Hatching Review – The Darkest Forms of Wish Fulfillment Are Given Space to Exist in This Dark Fairy Tale

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Hatching the debut feature from Finnish director Hanna Bergholm, is a dark fairy tale about mothers, maidens, and monsters. Writer Ilja Rautsi uses and reproposes tropes long existing in folklore to create a contemporary take on the doppelgänger and the horror of excessive id triumphing over the ego.

In a pristine and vastly over-decorated suburban home a Mother (Sophia Heikkla) obsessively films her family for her blog ‘Lovely Everyday Life.’ Her family consists of her daughter twelve-year-old aspiring gymnast, Tinja (newcomer Siiri Solilinna), her milquetoast husband (Jani Volanen), and her young son, Matias (Oiva Ollila). Mother’s family is curated to be internet perfect just as every aspect of her life is controlled by the desire to project a sense of complete contentment.

Into her home a bird comes crashing through a window destroying not only the fragile image Mother created but wreaking havoc upon the décor of the living room. Tinja manages to capture the bird and hands her to Mother who promptly and shockingly breaks its neck. Mother instructs Tinja to dispose of the bird in the organic recycling (moments of comic irony litter the film) and she obeys but is clearly disturbed by Mother’s casual act of cruelty.

Tinja is a wide-eyed tween who is struggling to find her identity. Under the constant scrutiny of Mother and pushed to levels of perfection she struggles to achieve, Tinja is also socially isolated. A budding friendship with her new neighbour Reeta (Ida Määttänen) is scuppered by Mother’s insistence that Tinja must instead concentrate on qualifying for an upcoming gymnastics competition.

One night after hearing the cries of the bird she thought dead, Tinja wanders into the forest to find it (or possibly another bird) in agonising pain. The girl takes a rock to put the bird out of its misery but does so with a violence that is unexpected from a character who has thus far been the locus for kindness and sentimentality. Spying an egg nearby she takes it home to nurse in her bedroom. The egg grows to an alarming size, suggesting that Tinja is hatching something far more than a natural bird.

Indeed, when the egg hatches what appears is a grotesque creature which appear part bird and part something else. The expert puppet design gives the creature a weird duality – it is at once something deeply abject and anathema to the floral perfection of Tinja’s room, and it is also fragile and pity inducing.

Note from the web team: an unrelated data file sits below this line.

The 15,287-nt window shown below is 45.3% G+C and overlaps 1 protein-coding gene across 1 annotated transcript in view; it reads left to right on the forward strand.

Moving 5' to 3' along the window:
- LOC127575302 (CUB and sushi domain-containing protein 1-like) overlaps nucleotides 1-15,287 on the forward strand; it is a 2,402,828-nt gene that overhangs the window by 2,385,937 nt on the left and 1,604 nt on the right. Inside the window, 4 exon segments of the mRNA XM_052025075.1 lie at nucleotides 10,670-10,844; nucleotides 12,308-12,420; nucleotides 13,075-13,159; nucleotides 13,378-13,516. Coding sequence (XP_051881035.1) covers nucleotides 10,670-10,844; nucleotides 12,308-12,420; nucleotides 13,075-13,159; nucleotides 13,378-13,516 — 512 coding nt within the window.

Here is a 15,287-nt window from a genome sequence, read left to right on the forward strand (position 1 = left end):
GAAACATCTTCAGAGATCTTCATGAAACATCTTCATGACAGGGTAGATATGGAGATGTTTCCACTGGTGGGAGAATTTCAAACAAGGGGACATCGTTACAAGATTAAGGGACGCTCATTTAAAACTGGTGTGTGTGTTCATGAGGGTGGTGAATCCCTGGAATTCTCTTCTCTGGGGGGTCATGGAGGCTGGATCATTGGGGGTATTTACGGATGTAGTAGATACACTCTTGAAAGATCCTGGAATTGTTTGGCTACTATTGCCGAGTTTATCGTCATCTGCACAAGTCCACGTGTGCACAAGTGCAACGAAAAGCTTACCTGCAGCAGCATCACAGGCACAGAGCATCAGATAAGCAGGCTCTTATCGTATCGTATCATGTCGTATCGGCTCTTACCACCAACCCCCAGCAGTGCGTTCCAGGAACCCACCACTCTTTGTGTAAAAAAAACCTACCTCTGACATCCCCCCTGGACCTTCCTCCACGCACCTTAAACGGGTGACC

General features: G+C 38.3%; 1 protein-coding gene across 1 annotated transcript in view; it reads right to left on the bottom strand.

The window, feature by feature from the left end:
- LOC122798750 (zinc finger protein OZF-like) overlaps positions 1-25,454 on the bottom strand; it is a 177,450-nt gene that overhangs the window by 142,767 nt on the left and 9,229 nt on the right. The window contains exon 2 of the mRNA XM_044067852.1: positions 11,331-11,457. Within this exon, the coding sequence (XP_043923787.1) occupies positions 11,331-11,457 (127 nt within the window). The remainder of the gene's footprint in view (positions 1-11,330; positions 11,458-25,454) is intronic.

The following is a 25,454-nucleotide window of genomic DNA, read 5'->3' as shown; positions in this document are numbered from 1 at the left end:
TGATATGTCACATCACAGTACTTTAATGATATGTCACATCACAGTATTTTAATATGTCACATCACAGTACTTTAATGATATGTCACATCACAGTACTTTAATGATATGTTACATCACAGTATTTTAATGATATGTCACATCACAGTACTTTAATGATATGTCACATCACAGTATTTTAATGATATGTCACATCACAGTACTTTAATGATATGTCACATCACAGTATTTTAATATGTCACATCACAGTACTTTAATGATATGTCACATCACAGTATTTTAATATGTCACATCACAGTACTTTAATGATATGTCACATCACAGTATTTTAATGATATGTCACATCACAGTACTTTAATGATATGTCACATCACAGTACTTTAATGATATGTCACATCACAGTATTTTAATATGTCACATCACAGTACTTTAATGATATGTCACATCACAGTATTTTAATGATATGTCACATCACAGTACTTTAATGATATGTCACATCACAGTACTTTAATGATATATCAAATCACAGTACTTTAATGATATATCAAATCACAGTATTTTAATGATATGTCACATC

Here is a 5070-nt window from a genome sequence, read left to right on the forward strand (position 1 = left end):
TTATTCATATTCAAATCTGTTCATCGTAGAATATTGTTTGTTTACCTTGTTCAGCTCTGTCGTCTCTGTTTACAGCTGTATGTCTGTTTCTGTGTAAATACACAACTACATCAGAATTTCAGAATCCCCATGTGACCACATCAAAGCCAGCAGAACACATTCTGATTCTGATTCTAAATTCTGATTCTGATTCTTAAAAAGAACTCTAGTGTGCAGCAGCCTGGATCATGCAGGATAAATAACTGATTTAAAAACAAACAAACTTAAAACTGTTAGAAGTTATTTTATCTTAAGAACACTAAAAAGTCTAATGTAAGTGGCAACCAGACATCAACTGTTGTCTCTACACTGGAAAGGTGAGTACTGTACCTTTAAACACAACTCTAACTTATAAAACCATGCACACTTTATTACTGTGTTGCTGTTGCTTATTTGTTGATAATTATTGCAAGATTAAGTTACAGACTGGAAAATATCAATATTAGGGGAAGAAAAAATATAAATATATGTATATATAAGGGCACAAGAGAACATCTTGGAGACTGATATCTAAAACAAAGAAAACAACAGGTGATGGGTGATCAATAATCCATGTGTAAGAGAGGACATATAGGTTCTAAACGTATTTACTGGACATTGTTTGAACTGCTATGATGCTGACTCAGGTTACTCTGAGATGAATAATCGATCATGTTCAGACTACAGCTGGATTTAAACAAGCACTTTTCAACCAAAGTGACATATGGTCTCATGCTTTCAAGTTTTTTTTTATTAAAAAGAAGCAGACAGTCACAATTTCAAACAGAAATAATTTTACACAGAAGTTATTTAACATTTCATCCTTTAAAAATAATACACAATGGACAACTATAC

The bird-creature, who Tinja names Alli becomes more than a playmate for the lonely girl. In some way she is psychically connected to Tinja and begins to play out her repressed desires. The idea that a child harbours something dark inside them is far from new, but the manner in which Bergholm depicts the monstrousness locked inside Tinja breaks new boundaries. The creature becomes Tinja’s dark doppelgänger and even as Tinja begins to lose control over her hatchling the feeling of horror stems not from what the creature does but how much it represents the psyche of a seeming innocent.

Monstrousness isn’t limited to Tinja and her familiar, it is also ascribed to Mother. A woman whose narcissism is rooted in a desire to define herself and those associated with her as flawless. Living in a loveless marriage she takes a lover, Tero (Reino Nordin). After Tinja accidentally spies the two kissing, Mother explains that for the first time she feels real love. The suggestion is that she did not find satisfaction in motherhood. For a mother to appear to not love her children is a societal sin few are willing to forgive. The complexities around indifferent motherhood are explored insightfully in the film, and by the time the audience reaches the outré finale, Bergholm has engendered a conversation about what constitutes motherly love that questions preconceived notions.

Siiri Solalinna gives an impeccable performance as Tinja/Alli. The former almost always dressed in a hazy white broderie anglaise symbolises innocence. The slow torture she endures in her everyday life is written in all her movements. The desire to be always better to please others is played with great sincerity. As Alli her performance moves to body horror and is deeply disquieting. Embodying the duality of the psyche of a pre-teenage girl in a physical form is a task that Solalinna perfects.

It would be remiss not to mention the exceptional production and art design by Pävi Kettunen and Juris Zhukovickis. Tinja’s house is made uncannier with its over-the-top magazine perfect decoration. The house gives the family no space to breathe with its unrelenting pastel palette. So too the costume design that find the family dressed impeccably in garments that emphasise their despoilment from inadvertent stains, to blood splatter.

Hatching is a film that contests what we see as acceptable femininity. Whilst it also operates as a satire on “Mommy Bloggers” the root of the piece is a tale as old as time. There is a power in the monstrous feminine (to paraphrase Barbara Creed) and horror allows a version of female emancipation, however brief. The darkest forms of wish-fulfillment are given space to exist and Bergholm allows us to empathise with the monstrous because sometimes that is the place self-actualisation occurs.

Director: Hanna Bergholm

Cast: Siiri Solalinna, Sophia Heikkilä, Jani Volanen

Writers: Hanna Bergholm, Ilja Rautsi

Music: Stein Berge Svendsen

Producers: Mika Ritalahti, Nico Ritalahti, Nima Yousefi

Cinematography: Jarkko T. Laine

Editor: Linda Jildmalm

Nadine Whitney

Nadine Whitney holds qualifications in cinema, literature, cultural studies, education and design. When not writing about film, art or books, she can be found napping and missing her cat.

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